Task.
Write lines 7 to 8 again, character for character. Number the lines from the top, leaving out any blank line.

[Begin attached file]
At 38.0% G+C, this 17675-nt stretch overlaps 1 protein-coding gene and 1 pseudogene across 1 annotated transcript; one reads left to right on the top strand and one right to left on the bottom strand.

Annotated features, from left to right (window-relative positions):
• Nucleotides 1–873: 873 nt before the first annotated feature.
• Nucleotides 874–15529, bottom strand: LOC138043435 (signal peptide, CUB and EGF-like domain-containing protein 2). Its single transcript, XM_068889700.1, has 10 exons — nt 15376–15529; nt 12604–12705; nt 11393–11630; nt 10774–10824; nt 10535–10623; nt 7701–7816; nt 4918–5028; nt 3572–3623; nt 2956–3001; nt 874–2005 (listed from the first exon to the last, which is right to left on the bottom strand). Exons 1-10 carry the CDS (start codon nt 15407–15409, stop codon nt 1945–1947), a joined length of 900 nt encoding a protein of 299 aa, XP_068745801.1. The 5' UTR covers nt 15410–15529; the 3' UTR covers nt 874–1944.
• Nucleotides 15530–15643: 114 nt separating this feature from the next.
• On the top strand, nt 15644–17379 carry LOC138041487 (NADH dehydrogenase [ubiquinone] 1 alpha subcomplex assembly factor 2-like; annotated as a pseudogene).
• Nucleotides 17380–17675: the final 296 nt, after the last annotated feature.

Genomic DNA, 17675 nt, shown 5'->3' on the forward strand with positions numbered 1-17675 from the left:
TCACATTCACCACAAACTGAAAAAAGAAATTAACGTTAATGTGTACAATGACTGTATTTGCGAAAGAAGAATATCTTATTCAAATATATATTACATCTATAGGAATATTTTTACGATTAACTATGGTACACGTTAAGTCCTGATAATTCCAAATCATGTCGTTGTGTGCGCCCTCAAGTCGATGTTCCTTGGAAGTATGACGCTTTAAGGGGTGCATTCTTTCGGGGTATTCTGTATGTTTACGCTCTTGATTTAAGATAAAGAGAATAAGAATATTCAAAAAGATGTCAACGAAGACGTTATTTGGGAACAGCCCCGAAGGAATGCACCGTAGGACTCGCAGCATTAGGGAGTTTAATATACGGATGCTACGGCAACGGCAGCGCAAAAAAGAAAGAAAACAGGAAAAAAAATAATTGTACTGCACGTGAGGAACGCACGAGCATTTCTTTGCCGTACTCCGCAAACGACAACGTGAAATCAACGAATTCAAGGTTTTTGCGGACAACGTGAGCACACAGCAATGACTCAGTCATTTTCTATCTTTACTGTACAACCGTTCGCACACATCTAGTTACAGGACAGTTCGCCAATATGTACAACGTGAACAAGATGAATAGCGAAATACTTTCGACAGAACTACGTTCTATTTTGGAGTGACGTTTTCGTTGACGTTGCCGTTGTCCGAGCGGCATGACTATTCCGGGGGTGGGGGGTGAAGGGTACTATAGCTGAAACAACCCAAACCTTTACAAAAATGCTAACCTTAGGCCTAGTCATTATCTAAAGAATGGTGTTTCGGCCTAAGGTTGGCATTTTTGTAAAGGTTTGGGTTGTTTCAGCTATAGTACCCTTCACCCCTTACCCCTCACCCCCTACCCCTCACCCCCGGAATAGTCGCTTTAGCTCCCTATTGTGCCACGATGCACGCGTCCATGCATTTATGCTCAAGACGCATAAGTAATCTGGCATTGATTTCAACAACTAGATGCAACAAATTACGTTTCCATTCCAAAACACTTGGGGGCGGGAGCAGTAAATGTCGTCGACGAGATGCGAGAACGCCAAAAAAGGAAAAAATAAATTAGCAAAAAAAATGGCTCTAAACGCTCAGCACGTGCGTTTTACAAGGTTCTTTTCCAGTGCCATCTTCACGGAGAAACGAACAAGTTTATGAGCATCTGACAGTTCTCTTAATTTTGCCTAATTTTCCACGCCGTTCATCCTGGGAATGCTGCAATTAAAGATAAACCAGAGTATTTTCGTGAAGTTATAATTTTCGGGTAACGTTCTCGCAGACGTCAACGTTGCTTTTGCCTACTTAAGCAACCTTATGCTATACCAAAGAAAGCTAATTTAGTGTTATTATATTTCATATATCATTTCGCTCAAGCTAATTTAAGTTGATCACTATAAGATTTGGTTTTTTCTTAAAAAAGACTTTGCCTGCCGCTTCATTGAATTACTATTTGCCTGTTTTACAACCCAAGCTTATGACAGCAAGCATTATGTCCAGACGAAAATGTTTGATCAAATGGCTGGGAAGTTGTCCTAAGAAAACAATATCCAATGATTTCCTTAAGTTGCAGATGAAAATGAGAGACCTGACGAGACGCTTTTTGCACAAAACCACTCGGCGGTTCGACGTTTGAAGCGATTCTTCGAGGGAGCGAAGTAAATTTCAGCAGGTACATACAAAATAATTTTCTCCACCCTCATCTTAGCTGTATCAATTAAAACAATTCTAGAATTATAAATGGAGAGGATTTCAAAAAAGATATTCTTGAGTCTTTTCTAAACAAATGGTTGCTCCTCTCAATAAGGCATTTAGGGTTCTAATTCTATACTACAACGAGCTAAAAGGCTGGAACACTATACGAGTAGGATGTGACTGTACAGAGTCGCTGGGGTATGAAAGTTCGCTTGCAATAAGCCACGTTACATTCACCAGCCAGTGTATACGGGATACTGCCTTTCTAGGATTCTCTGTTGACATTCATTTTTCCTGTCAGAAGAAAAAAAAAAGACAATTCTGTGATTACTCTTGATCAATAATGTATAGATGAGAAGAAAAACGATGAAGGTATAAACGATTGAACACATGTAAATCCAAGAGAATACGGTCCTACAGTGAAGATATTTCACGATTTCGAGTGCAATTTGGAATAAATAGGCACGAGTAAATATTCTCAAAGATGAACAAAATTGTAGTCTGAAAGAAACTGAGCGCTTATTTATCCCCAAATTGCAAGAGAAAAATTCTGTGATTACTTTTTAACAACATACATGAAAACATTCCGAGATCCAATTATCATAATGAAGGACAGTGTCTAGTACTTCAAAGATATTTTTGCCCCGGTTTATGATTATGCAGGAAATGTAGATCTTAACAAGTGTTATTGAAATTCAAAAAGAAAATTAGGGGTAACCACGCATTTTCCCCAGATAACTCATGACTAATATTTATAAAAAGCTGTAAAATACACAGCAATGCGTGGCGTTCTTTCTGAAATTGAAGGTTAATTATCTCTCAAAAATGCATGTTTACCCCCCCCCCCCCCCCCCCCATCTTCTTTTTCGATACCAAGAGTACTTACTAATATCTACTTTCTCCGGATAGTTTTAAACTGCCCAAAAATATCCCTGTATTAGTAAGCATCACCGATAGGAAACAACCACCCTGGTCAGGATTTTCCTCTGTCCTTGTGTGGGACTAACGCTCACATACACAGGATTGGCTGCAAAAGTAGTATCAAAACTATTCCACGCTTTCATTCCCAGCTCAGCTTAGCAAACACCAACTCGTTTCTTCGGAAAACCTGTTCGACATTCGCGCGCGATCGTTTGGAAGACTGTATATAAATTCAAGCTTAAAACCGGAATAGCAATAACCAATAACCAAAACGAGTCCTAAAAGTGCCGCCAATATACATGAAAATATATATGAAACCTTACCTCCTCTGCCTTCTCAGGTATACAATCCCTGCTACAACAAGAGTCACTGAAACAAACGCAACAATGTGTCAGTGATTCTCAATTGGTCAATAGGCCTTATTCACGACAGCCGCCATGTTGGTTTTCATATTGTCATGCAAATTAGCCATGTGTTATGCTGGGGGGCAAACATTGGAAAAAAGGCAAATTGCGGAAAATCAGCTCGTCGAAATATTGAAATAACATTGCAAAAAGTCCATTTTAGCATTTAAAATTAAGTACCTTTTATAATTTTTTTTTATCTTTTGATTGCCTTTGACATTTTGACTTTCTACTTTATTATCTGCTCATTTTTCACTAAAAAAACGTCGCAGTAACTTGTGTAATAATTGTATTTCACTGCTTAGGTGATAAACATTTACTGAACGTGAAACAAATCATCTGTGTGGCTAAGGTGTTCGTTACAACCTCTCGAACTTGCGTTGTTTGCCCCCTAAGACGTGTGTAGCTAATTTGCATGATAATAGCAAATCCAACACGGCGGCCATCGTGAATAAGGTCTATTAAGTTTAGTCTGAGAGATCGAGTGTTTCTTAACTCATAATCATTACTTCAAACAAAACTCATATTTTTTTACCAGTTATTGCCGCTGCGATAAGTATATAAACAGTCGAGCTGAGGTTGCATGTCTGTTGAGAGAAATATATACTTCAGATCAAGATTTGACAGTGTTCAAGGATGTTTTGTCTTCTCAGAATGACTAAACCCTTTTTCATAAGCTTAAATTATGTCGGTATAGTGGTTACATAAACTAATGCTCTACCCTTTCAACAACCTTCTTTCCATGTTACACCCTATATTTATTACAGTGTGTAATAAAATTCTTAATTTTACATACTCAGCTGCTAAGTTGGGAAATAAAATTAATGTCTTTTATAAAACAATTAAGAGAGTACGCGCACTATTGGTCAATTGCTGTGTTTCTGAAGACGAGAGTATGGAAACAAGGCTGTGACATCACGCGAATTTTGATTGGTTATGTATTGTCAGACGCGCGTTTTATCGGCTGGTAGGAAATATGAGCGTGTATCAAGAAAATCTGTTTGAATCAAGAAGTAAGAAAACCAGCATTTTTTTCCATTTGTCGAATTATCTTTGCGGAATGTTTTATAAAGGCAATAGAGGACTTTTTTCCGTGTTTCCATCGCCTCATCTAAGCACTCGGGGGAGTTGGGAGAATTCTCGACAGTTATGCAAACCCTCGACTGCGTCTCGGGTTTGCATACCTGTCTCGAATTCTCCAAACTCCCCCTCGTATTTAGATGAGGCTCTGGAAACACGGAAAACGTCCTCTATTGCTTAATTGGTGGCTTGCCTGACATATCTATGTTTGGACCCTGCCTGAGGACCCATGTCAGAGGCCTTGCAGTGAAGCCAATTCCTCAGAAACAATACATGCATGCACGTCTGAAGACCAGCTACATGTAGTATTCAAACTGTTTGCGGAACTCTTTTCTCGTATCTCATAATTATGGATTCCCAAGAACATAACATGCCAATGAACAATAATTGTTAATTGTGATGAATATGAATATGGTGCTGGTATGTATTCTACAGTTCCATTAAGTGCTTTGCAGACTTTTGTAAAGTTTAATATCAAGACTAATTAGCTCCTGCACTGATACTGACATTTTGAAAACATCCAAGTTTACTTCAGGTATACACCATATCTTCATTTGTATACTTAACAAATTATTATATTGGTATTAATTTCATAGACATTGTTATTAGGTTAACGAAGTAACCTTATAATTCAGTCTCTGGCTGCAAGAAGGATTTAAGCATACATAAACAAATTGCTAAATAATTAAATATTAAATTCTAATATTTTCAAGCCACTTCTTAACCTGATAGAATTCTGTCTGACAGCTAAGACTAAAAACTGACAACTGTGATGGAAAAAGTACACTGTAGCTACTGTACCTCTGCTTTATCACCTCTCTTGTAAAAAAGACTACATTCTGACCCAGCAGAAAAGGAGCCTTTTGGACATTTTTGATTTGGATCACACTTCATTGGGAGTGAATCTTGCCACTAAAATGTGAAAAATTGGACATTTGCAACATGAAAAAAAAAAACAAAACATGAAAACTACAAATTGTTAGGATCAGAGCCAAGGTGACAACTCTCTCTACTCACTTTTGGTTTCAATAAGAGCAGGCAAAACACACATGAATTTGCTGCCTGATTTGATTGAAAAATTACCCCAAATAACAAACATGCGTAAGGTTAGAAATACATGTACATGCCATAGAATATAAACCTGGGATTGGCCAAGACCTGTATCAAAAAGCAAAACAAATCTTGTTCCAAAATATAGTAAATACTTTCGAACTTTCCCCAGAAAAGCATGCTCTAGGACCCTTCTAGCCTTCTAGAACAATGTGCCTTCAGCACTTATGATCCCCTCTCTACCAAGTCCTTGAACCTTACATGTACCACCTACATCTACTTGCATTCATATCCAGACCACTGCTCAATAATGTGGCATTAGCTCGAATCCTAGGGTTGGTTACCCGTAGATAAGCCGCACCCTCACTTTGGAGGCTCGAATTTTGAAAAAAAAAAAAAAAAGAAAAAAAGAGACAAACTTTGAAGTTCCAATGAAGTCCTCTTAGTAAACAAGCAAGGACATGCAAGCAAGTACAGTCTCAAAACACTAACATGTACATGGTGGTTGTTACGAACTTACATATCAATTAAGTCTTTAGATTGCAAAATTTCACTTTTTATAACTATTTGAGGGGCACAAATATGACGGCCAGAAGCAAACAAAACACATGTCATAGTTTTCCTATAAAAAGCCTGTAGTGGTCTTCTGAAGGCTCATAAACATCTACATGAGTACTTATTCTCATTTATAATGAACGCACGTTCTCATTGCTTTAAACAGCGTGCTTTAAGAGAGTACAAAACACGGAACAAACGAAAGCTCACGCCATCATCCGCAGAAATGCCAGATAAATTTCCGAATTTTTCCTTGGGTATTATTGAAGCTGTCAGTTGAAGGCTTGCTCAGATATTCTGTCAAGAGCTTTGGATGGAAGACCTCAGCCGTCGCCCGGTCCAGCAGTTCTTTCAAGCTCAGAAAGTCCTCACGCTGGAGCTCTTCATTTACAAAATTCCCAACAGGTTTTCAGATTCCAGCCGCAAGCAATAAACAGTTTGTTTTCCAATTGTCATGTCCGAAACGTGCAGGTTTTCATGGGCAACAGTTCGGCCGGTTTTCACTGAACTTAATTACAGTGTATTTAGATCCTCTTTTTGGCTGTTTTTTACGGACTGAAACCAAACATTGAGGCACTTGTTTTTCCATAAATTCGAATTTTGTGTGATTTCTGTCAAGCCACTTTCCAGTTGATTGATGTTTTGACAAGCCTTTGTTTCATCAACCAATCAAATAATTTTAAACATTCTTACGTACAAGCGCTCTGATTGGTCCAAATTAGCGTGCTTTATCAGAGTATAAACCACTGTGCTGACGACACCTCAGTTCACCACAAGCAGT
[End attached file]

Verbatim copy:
• Nucleotides 17380–17675: the final 296 nt, after the last annotated feature.

Genomic DNA, 17675 nt, shown 5'->3' on the forward strand with positions numbered 1-17675 from the left: